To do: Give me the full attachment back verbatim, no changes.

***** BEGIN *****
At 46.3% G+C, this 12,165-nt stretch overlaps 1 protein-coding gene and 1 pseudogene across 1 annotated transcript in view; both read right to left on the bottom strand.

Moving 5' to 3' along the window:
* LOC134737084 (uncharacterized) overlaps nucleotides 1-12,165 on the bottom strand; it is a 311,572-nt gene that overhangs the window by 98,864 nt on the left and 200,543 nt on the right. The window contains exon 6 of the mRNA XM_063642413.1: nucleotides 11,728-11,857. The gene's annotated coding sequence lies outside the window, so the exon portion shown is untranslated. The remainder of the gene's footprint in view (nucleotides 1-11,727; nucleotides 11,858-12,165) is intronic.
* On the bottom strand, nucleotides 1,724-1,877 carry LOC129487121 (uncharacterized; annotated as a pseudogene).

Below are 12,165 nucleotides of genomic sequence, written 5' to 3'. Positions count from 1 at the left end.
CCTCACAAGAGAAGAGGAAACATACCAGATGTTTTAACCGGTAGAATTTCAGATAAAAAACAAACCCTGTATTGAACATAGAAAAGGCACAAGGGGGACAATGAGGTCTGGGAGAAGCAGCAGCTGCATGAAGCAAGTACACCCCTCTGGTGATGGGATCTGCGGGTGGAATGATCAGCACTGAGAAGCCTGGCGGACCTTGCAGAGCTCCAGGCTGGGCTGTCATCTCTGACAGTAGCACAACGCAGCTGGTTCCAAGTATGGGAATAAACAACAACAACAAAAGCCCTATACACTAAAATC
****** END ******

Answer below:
At 46.3% G+C, this 12,165-nt stretch overlaps 1 protein-coding gene and 1 pseudogene across 1 annotated transcript in view; both read right to left on the bottom strand.

Moving 5' to 3' along the window:
* LOC134737084 (uncharacterized) overlaps nucleotides 1-12,165 on the bottom strand; it is a 311,572-nt gene that overhangs the window by 98,864 nt on the left and 200,543 nt on the right. The window contains exon 6 of the mRNA XM_063642413.1: nucleotides 11,728-11,857. The gene's annotated coding sequence lies outside the window, so the exon portion shown is untranslated. The remainder of the gene's footprint in view (nucleotides 1-11,727; nucleotides 11,858-12,165) is intronic.
* On the bottom strand, nucleotides 1,724-1,877 carry LOC129487121 (uncharacterized; annotated as a pseudogene).

Below are 12,165 nucleotides of genomic sequence, written 5' to 3'. Positions count from 1 at the left end.
CCTCACAAGAGAAGAGGAAACATACCAGATGTTTTAACCGGTAGAATTTCAGATAAAAAACAAACCCTGTATTGAACATAGAAAAGGCACAAGGGGGACAATGAGGTCTGGGAGAAGCAGCAGCTGCATGAAGCAAGTACACCCCTCTGGTGATGGGATCTGCGGGTGGAATGATCAGCACTGAGAAGCCTGGCGGACCTTGCAGAGCTCCAGGCTGGGCTGTCATCTCTGACAGTAGCACAACGCAGCTGGTTCCAAGTATGGGAATAAACAACAACAACAAAAGCCCTATACACTAAAATC